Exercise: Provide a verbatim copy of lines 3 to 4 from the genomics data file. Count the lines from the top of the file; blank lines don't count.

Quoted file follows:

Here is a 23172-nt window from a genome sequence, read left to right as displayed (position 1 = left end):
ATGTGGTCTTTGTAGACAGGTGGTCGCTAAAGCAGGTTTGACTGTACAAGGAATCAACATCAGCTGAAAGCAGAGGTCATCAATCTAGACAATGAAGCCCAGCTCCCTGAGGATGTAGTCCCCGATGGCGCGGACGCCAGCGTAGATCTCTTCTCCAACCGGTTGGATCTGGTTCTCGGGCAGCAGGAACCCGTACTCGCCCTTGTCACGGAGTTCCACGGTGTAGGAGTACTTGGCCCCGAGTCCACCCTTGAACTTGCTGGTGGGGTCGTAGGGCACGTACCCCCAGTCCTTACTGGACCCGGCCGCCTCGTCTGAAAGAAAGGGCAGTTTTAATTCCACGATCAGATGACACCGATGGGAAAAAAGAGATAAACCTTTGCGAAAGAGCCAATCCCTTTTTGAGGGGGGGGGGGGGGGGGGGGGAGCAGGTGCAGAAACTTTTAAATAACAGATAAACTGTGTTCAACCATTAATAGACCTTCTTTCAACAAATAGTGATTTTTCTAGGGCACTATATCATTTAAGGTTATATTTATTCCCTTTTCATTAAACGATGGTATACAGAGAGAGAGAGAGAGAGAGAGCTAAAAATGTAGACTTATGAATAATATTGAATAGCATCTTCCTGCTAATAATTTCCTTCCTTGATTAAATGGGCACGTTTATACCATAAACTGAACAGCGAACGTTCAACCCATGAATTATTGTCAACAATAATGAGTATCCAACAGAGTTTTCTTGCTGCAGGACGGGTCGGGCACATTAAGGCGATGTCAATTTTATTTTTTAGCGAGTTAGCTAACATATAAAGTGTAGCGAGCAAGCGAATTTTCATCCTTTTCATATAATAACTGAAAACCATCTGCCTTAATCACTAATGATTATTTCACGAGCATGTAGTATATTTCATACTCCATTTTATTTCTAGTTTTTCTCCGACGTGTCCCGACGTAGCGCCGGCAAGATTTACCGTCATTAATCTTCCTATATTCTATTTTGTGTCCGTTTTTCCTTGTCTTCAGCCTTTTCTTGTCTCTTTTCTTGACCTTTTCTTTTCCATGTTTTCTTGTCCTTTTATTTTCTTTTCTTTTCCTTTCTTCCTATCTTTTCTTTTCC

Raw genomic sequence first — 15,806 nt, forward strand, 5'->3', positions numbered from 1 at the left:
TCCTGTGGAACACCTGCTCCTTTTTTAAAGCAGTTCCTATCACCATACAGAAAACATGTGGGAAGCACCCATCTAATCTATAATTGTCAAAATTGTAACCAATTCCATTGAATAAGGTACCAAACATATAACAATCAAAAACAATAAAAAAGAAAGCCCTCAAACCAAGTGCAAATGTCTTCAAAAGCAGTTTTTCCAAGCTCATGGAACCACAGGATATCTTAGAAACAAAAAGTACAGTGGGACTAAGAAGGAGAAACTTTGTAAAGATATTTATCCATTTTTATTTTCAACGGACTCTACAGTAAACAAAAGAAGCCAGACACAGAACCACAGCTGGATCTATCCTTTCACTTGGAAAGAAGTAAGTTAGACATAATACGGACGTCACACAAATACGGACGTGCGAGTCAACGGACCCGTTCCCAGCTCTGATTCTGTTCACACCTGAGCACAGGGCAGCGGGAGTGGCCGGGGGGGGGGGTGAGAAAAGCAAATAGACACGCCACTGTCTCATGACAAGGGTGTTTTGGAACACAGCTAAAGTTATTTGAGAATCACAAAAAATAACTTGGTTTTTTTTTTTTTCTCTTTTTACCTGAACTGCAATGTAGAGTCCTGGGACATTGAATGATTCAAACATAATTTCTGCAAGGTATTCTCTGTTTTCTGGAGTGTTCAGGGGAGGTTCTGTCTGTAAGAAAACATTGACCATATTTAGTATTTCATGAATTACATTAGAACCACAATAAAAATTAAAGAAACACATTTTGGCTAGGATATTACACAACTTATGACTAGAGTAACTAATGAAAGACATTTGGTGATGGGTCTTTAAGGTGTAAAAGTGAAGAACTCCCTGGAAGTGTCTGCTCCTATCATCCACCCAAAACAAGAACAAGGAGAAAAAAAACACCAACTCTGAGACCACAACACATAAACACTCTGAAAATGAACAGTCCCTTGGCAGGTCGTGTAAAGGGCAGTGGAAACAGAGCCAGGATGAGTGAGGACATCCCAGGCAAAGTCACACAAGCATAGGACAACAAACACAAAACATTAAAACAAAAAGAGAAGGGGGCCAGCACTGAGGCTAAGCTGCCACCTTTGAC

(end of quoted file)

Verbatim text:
Raw genomic sequence first — 15,806 nt, forward strand, 5'->3', positions numbered from 1 at the left:
TCCTGTGGAACACCTGCTCCTTTTTTAAAGCAGTTCCTATCACCATACAGAAAACATGTGGGAAGCACCCATCTAATCTATAATTGTCAAAATTGTAACCAATTCCATTGAATAAGGTACCAAACATATAACAATCAAAAACAATAAAAAAGAAAGCCCTCAAACCAAGTGCAAATGTCTTCAAAAGCAGTTTTTCCAAGCTCATGGAACCACAGGATATCTTAGAAACAAAAAGTACAGTGGGACTAAGAAGGAGAAACTTTGTAAAGATATTTATCCATTTTTATTTTCAACGGACTCTACAGTAAACAAAAGAAGCCAGACACAGAACCACAGCTGGATCTATCCTTTCACTTGGAAAGAAGTAAGTTAGACATAATACGGACGTCACACAAATACGGACGTGCGAGTCAACGGACCCGTTCCCAGCTCTGATTCTGTTCACACCTGAGCACAGGGCAGCGGGAGTGGCCGGGGGGGGGGGTGAGAAAAGCAAATAGACACGCCACTGTCTCATGACAAGGGTGTTTTGGAACACAGCTAAAGTTATTTGAGAATCACAAAAAATAACTTGGTTTTTTTTTTTTTCTCTTTTTACCTGAACTGCAATGTAGAGTCCTGGGACATTGAATGATTCAAACATAATTTCTGCAAGGTATTCTCTGTTTTCTGGAGTGTTCAGGGGAGGTTCTGTCTGTAAGAAAACATTGACCATATTTAGTATTTCATGAATTACATTAGAACCACAATAAAAATTAAAGAAACACATTTTGGCTAGGATATTACACAACTTATGACTAGAGTAACTAATGAAAGACATTTGGTGATGGGTCTTTAAGGTGTAAAAGTGAAGAACTCCCTGGAAGTGTCTGCTCCTATCATCCACCCAAAACAAGAACAAGGAGAAAAAAAACACCAACTCTGAGACCACAACACATAAACACTCTGAAAATGAACAGTCCCTTGGCAGGTCGTGTAAAGGGCAGTGGAAACAGAGCCAGGATGAGTGAGGACATCCCAGGCAAAGTCACACAAGCATAGGACAACAAACACAAAACATTAAAACAAAAAGAGAAGGGGGCCAGCACTGAGGCTAAGCTGCCACCTTTGAC